Once upon a time in a far off land there lived a man in a beautiful forest. He lived there with the animals and birds, and flowers, and trees, and rivers and the moon overhead. These were his friends, as no other humans lived there with him.
But he wasn’t lonely or afraid, this man. He wandered the forest during the day in search of fresh fruits and nuts to eat and in the early evenings he stopped to light a camp fire to warm his tea; and also for light to prepare a bed for himself amongst the trees. This man was a man of the earth, a man who knew how to talk to the animals and to whisper with the wind. Each flower he knew by heart and each passing fish in the stream he called out to by name. He loved his world and Nature looked out for him there.
During raging storms he would crawl under an over-hanging rock and watch with amazement at the sky and feel with great glee Nature’s wet fingers as they danced across his face. Around his campfire on such nights there were any number of eager eyes sharing the raging darkness with him. Such was life in this man’s forest. This forest was his life. And Life was good.
And then it happened
Quite unexpectedly, there rained down on him a horde of foreigners who were eager to tell the world about this pristine forest of his. They had struggled for days and weeks, fighting against impossible odds, to find their way to him.
They came from out of nowhere, bearing gifts and large trunks full of things, strange things; things he had never before seen. Dozens upon dozens of people were suddenly in his midst, climbing tall ladders and lashing wooden platforms high up in the trees so that they could see forever, like him. Little black boxes in their hands clicked away from dawn to dusk. Lights flashed when the moon would have been enough. They brought with them noise, too, like he had never heard before. And debris that suddenly filled the waterways and fluttered in front of him like a dying butterfly in its final hour. Instead of hooting owls the stillness of the night was broken by raucous laughter.
These were fellow human beings, all right, but they didn’t seem at all like him, thought the man.
Indeed, the men left as quickly as they came. They didn’t really harm him. But they left behind many reminders of their stay; ropes to nowhere dangled from the trees; discarded lofts swayed as the wind changed; and the once pristine forest floor where he lived was ravaged and denuded of its fruits now from the many trunks that these men carried with them. It saddened him. Where beautiful flowers once stood waving in the wind there were flattened grasses now and careless holes in the protective cover of the forest where birds once sang.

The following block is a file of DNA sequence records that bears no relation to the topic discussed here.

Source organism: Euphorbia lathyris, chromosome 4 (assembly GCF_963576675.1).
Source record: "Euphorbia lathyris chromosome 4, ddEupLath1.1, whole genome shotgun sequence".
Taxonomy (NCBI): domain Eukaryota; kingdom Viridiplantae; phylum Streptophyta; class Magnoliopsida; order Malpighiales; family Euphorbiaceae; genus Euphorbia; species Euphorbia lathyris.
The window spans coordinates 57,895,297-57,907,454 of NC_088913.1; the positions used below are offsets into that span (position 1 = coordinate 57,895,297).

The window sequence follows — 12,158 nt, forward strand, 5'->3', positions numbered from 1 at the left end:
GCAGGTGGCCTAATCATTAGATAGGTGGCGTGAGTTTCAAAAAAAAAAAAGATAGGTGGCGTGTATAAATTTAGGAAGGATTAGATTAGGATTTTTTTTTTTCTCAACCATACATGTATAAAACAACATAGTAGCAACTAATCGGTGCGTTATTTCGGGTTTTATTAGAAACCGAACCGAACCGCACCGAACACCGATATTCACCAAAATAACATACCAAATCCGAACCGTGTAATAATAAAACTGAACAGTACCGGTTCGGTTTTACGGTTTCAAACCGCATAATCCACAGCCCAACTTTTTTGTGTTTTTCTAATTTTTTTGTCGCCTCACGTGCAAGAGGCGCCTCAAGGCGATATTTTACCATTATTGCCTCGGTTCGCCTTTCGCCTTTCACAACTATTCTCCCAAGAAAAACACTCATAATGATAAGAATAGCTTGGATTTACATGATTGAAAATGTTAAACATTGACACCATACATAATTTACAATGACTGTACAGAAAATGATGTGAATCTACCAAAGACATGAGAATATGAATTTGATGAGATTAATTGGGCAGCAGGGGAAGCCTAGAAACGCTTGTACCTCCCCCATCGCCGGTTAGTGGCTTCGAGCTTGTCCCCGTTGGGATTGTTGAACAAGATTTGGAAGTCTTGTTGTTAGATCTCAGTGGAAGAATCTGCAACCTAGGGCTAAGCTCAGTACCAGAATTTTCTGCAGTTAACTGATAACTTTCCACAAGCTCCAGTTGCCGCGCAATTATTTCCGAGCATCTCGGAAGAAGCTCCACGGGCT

The thing that devastated him, though, was the fact that none of his old friends remained behind with him. They were all gone now. Fearful of this sudden intrusion into their once-quiet space they fled as if chased by a searing forest fire. The tall trees were stilled, and there were no eager eyes any more sharing his campfires at night. The days grew long without his friends, and the nights heavy.
Now when he walked he could only think of what might lie ahead of him. His eyes anxiously scanned the horizon when they used to only drink it in.
He fell quiet as he contemplated his forest and his lost friends. Where had they gone? What will become of them? And him? Before the intruders left he had overheard some of the men talking excitedly about ‘bringing the world to this man’s doorstep.” What did that mean?
He cupped his arms in his hands as he pulled his shirt tighter around him. The wind was picking up and suddenly it didn’t feel the same, or so friendly, this wind. Today it sent chills through him.
Tired and lonely, he picked up his walking stick one morning and headed towards the distant hills. The man was determined to find his friends again. Surely they were there, somewhere, he mused. If they were, he would find them.
Little did he know that that very night others would be tending the coals in his abandoned campsite. And there were more behind them; hordes, in fact, waiting impatiently in long lines to fly, drive, boat or hike into this once pristine forest of his.
The word had spread. From the United Kingdom and the great European cities to the golden coast of California, beautiful pictures and reports of untold natural treasures beckoned the adventurous.
CNN, of course, pitched camp at the entrance to this beautiful forest. And newspapers from around the world sent representatives to document the unfolding story of ‘a paradise lost and found’. Everyone the world over was intrigued by this special place on earth that heretofore had escaped their attention.
What they didn’t know was that the soul was already gone from this place; that it was nothing without the animals and birds, and flowers, and trees, and rivers and the moon overhead – and the man who befriended them. Without that circle of life it was just another place on earth, but no longer so special a one.
This material may not be published, broadcast, rewritten, or redistributed. © 2010 Dr. Ellen K. Rudolph. All rights reserved.